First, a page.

THE country’s first Financial Industry Cybersecurity Council was officially launched yesterday by the Bank of Namibia.
The council was set up to develop tactical strategies to combat cyberfraud within the finance industry.
The formation and launch of the council was necessitated by the fact that as connectivity increases, so does the risk of information leaks, security breaches, hacks, and other cyber-security threats, said the central bank’s deputy governor, Leonie Dunn.
“The Covid-19 pandemic’s emergence sparked the acceptance of the fourth Industrial Revolution, as seen in the rising use of digital payments that have become even more pervasive in Namibia’s financial sector,” she said.
She added that the council will provide a productive forum for the banking and non-banking financial sector to foster conversations and develop tactical strategies to combat cyberfraud within the industry, as well as examining problems such as data leaks.
It will also examine Secure Sockets Layer security and phishing and help ensure that issues around cybersecurity within the financial industry receive the necessary priority from all players.
Other objectives include improving the maturity levels of cybersecurity within institutions, and the financial sector as a whole by enabling leaders in information security to share knowledge within and across firms.
The council is also entrusted with ensuring efficiency in cyber-risk management, as institutions can leverage from one another.
The council will convene meetings of experts for a structured dialogue on cutting-edge issues and devise appropriate strategies to mitigate sector-wide threats and vulnerabilities.
Dunn emphasised that cooperation, collaboration and coordination would increase cybersecurity stretches and secure the security of individual institutions, despite the fact that the evolving nature of cybersecurity may be perceived as a danger by some.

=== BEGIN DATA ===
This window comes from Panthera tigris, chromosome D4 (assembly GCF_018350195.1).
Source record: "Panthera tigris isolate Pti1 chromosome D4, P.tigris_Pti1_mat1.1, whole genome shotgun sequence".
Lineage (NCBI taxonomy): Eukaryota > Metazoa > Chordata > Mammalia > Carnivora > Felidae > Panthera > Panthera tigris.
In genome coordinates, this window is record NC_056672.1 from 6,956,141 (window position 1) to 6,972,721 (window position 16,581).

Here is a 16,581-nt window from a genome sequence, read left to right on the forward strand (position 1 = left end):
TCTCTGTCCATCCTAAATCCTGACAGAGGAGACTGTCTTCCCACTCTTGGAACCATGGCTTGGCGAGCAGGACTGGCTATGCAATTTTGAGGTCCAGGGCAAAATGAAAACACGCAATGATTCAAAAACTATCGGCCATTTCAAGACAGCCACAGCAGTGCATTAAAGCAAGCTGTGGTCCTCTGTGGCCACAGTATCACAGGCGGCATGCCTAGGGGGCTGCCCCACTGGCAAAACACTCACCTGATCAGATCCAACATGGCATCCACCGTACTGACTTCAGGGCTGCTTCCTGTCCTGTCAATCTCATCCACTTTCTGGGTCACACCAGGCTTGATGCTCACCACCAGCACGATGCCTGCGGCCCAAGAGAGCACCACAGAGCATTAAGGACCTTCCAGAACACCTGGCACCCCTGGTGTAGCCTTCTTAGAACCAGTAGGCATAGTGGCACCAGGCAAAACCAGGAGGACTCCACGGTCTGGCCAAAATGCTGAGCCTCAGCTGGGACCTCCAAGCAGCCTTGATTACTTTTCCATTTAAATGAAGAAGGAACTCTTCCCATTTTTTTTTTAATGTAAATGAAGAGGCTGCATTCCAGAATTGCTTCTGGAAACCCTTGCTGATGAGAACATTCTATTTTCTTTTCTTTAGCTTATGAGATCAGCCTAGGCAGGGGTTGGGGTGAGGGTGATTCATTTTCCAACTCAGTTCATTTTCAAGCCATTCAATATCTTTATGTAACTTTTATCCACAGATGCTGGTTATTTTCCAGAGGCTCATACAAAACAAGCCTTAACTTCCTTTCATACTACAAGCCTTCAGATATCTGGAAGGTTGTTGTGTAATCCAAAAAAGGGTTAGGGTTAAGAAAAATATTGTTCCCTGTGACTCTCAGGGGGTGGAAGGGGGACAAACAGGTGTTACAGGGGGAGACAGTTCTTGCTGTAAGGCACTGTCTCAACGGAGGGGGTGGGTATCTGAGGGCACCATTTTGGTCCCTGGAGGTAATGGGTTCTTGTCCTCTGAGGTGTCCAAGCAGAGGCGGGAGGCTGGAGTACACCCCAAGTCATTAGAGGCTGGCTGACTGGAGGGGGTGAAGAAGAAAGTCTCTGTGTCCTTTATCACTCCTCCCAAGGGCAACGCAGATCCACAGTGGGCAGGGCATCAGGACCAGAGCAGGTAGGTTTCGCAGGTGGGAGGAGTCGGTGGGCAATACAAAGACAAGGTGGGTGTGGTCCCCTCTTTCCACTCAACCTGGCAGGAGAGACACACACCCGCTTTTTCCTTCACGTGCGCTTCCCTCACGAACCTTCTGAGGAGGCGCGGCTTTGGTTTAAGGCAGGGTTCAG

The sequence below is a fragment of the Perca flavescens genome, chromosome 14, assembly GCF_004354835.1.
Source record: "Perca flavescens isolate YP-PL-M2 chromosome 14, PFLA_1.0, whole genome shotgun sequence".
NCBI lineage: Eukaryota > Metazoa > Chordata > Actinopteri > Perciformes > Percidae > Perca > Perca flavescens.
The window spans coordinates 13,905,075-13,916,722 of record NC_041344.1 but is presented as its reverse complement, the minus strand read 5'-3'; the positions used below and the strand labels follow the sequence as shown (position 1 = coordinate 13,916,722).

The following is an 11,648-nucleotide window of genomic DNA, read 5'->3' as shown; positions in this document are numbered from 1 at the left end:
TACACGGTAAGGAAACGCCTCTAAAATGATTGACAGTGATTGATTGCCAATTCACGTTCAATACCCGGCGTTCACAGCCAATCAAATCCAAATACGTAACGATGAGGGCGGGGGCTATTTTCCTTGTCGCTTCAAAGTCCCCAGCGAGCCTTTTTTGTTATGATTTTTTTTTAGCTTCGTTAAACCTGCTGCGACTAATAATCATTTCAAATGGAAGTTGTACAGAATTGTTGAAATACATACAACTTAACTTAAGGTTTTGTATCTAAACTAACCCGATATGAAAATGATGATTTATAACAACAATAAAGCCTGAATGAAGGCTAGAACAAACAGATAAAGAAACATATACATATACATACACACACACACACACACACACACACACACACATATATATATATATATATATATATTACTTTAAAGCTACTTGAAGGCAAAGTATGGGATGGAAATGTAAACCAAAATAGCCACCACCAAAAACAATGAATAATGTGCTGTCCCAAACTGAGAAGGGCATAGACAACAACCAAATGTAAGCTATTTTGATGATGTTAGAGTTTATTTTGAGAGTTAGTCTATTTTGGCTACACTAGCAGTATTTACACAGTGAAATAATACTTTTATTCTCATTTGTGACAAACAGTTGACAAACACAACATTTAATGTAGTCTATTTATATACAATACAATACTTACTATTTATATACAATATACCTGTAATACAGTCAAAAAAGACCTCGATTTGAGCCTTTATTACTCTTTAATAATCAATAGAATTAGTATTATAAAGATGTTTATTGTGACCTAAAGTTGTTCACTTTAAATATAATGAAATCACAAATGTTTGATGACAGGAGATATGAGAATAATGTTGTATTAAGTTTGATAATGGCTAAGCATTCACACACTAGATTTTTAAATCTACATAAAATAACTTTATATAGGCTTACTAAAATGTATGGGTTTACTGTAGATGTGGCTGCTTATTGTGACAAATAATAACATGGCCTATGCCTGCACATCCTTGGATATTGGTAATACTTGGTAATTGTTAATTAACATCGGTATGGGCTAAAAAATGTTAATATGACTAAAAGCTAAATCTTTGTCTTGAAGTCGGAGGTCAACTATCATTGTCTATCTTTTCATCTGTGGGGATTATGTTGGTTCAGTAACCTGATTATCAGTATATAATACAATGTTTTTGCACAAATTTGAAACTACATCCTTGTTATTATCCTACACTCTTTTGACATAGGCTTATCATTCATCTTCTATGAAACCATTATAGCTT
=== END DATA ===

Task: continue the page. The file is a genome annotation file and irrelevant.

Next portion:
“While this is a sector-based intervention, we welcome developments at a national level that are geared towards building resilience and capabilities in cybersecurity. This include the development of a national cybersecurity response plan by the Ministry of Information and Communication Technology. The draft cybercrime bill and the draft data protection bill are among the pieces of cybercrime-related legislation that the Namibian government is currently working on to complete.”
Once the legislative framework is complete, the sector-based intervention will be aligned to the national one, she added.
Outlining the origins of the cybersecurity framework, director of banking supervision Romeo Nel said the bank created rules in 2018 called the Determination of Information Security to address the absence of adequate and fit-for-the-future cybersecurity in the banking sector.
A circular to complement the Determination on Information Security was also rolled out. These efforts, however, were only directed at the banking industry, and the Bank of Namibia realised that the entire financial sector needed to adopt a collaborative and consultative methodology to effectively tackle cybercrime, he said.
The council comprises heads of institutions and deputy governors while the working groups consist of cyber and information security specialists from financial sector regulatory bodies, critical financial market infrastructure, financial sector associations, commercial banks and non-banking financial entities.